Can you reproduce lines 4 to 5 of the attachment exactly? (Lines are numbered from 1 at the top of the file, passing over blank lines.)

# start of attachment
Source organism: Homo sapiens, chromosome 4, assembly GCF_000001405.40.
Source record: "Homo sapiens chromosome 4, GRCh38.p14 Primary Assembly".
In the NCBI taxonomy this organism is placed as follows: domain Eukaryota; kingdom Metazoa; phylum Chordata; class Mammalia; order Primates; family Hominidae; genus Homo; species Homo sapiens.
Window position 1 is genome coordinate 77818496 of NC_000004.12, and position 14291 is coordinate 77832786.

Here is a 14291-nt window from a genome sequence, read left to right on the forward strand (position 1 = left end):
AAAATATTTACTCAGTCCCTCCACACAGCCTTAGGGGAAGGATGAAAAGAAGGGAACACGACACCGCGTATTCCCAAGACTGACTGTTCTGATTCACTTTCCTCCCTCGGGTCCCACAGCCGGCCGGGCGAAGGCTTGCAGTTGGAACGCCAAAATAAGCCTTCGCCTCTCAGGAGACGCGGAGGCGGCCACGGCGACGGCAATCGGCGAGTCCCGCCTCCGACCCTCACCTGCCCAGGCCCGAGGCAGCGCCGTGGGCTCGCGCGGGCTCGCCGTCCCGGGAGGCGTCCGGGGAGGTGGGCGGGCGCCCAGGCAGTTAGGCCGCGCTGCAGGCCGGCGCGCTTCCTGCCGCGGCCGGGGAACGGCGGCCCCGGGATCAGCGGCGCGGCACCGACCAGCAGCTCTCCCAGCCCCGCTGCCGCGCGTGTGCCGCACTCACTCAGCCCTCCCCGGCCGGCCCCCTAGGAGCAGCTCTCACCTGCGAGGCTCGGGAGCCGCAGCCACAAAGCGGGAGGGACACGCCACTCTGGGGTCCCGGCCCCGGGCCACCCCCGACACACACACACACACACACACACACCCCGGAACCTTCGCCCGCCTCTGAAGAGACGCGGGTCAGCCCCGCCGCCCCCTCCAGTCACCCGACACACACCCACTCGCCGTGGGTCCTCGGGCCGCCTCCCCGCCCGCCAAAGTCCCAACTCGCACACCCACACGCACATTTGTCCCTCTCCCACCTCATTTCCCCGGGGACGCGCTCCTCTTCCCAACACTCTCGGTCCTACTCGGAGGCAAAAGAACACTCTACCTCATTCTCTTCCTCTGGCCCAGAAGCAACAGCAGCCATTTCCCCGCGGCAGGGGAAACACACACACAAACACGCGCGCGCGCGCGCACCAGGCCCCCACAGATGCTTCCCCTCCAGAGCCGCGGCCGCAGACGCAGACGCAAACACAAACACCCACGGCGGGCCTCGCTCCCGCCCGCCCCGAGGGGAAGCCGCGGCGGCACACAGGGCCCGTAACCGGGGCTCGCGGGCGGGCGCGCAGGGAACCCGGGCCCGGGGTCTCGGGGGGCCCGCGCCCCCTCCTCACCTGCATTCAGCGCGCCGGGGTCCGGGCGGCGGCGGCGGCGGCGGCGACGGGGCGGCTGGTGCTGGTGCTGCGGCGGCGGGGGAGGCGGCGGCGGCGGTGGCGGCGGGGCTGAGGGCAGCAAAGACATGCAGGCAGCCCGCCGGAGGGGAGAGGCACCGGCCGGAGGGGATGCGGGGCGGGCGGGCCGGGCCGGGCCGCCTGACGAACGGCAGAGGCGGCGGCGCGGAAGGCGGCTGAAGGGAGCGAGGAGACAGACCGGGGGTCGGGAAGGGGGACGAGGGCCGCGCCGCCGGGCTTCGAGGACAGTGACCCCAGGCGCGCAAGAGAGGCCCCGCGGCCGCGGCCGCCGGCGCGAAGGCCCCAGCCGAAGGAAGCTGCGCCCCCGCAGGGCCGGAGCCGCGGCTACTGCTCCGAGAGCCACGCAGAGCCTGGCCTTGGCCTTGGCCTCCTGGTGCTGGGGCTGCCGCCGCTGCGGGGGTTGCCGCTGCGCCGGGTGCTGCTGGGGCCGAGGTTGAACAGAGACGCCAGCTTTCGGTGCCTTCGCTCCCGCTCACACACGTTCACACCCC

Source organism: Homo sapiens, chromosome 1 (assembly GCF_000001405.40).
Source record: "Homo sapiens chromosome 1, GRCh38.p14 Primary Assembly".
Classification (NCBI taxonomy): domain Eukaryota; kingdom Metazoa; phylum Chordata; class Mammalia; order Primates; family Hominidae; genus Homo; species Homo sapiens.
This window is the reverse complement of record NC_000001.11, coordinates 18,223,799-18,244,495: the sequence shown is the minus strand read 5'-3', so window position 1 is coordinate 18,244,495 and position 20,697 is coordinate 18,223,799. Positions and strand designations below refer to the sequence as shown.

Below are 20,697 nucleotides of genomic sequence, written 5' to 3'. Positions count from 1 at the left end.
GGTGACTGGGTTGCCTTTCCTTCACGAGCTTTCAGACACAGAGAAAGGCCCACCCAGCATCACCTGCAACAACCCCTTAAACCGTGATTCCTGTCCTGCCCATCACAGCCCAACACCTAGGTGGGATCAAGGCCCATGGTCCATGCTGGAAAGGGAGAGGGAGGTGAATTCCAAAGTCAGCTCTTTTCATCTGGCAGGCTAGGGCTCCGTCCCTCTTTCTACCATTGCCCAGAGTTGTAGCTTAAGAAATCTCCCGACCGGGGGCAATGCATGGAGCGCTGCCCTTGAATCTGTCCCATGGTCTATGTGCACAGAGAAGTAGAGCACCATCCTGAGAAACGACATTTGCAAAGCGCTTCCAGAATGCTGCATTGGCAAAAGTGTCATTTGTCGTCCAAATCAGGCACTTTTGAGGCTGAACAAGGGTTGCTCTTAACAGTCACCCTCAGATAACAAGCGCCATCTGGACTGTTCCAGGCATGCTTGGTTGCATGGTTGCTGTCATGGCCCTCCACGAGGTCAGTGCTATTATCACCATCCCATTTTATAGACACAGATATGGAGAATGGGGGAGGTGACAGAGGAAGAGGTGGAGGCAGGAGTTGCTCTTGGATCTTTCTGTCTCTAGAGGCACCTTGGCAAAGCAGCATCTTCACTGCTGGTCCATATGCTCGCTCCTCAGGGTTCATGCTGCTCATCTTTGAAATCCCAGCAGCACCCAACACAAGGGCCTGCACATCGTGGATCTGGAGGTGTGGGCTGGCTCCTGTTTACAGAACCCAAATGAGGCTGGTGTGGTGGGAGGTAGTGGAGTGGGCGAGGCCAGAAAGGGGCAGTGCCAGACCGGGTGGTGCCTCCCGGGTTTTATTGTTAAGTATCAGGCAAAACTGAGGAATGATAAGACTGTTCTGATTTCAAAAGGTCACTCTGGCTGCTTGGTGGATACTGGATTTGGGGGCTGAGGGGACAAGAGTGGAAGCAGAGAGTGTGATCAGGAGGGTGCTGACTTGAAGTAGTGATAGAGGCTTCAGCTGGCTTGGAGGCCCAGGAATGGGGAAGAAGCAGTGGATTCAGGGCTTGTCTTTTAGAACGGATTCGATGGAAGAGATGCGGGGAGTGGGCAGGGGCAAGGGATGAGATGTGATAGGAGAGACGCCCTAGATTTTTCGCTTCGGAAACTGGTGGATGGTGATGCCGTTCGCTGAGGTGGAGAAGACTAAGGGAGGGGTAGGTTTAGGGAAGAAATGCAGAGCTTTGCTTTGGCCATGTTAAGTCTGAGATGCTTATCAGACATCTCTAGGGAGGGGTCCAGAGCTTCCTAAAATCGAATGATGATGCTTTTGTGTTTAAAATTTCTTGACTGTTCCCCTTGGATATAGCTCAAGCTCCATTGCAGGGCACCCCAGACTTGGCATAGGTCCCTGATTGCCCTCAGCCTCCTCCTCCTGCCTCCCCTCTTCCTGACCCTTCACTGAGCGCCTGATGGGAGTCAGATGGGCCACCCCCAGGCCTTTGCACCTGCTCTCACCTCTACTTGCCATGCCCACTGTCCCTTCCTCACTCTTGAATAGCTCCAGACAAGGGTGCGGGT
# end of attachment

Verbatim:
Window position 1 is genome coordinate 77818496 of NC_000004.12, and position 14291 is coordinate 77832786.

Here is a 14291-nt window from a genome sequence, read left to right on the forward strand (position 1 = left end):